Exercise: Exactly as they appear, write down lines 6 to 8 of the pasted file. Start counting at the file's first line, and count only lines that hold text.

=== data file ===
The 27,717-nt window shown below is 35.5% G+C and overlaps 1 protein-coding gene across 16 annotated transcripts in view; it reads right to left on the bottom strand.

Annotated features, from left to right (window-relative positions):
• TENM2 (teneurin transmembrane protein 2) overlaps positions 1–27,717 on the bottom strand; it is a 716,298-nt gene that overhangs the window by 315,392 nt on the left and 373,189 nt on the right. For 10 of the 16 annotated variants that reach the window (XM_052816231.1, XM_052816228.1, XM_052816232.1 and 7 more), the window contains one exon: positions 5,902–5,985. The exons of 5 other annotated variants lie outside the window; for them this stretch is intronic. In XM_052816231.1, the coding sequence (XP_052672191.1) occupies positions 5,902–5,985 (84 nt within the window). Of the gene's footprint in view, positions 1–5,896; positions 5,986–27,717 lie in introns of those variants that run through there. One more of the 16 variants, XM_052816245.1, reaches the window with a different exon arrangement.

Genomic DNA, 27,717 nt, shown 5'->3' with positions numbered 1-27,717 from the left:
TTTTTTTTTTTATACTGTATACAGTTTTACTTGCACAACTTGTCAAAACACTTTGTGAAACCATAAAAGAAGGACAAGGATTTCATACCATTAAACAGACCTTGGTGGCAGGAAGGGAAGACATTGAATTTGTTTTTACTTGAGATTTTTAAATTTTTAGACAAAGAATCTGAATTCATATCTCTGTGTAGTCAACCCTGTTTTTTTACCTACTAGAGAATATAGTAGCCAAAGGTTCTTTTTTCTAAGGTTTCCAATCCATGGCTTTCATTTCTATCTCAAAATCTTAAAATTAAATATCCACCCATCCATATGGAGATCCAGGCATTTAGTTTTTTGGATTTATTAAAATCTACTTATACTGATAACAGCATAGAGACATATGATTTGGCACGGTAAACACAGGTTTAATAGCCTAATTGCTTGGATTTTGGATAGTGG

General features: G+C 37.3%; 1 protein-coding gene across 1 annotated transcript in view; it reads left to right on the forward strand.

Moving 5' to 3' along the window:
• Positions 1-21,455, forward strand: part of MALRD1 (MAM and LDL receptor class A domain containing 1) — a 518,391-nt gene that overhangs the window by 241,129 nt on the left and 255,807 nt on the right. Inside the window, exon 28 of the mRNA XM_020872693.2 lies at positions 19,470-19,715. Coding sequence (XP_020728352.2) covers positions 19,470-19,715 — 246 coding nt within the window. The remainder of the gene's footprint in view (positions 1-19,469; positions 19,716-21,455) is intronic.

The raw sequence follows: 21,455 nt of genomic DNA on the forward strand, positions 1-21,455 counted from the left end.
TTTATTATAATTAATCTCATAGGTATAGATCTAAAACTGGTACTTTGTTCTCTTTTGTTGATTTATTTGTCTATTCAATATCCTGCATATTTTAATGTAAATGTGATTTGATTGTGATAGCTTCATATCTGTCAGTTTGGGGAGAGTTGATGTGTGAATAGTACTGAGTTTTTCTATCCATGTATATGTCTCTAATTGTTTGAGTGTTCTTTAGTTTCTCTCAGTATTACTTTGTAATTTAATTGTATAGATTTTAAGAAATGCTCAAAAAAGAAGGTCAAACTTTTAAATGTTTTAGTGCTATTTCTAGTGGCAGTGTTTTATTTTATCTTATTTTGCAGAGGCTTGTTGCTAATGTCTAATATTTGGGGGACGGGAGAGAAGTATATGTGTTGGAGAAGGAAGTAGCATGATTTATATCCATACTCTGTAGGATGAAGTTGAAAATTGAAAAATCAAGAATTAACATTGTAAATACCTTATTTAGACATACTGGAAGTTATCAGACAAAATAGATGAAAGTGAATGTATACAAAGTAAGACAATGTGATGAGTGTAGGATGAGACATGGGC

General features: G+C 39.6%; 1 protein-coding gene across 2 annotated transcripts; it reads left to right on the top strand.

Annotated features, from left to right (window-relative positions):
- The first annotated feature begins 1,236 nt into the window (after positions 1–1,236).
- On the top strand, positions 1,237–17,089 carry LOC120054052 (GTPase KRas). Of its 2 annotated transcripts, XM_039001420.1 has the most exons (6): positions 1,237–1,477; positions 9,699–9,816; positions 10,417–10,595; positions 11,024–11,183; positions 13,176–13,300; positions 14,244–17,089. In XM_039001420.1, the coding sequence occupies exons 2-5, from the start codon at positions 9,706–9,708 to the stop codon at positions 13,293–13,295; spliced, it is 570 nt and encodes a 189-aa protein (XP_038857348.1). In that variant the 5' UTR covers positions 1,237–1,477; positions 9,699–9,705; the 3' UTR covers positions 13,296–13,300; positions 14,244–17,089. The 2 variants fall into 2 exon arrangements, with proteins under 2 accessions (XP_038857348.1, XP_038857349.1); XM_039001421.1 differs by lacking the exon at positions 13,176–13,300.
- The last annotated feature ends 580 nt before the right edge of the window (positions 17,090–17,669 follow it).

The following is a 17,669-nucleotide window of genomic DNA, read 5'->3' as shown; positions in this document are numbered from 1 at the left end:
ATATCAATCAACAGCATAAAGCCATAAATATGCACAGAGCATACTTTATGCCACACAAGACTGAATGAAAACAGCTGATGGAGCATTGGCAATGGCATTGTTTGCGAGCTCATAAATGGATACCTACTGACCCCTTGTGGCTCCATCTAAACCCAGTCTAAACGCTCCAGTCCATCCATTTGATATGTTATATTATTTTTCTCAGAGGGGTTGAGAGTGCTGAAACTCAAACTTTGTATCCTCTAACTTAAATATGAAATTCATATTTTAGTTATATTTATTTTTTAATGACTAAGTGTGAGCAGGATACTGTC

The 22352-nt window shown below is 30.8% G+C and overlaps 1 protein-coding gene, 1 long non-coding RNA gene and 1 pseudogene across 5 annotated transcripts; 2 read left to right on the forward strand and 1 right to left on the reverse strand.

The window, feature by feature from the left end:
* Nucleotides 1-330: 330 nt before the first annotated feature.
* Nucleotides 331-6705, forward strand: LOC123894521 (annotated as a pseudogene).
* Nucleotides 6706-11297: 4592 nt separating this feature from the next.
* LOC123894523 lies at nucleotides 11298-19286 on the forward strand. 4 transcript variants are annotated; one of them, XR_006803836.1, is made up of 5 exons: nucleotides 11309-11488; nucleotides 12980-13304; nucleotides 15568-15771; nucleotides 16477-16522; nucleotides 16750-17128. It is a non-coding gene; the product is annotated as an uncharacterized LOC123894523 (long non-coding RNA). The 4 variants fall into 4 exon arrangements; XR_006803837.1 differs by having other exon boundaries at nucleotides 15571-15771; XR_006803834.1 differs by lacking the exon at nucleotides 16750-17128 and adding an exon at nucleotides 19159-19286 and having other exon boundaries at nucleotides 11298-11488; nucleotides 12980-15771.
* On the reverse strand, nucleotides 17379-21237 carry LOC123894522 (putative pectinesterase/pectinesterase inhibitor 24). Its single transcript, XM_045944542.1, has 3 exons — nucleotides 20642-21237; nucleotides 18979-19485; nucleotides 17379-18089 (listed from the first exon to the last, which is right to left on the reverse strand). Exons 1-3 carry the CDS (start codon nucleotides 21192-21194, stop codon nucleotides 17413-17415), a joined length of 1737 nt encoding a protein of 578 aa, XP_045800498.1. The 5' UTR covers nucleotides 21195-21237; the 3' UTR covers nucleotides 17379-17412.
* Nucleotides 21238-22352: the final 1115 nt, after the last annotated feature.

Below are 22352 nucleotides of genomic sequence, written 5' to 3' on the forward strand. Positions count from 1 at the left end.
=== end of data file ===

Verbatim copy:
General features: G+C 37.3%; 1 protein-coding gene across 1 annotated transcript in view; it reads left to right on the forward strand.

Moving 5' to 3' along the window:
• Positions 1-21,455, forward strand: part of MALRD1 (MAM and LDL receptor class A domain containing 1) — a 518,391-nt gene that overhangs the window by 241,129 nt on the left and 255,807 nt on the right. Inside the window, exon 28 of the mRNA XM_020872693.2 lies at positions 19,470-19,715. Coding sequence (XP_020728352.2) covers positions 19,470-19,715 — 246 coding nt within the window. The remainder of the gene's footprint in view (positions 1-19,469; positions 19,716-21,455) is intronic.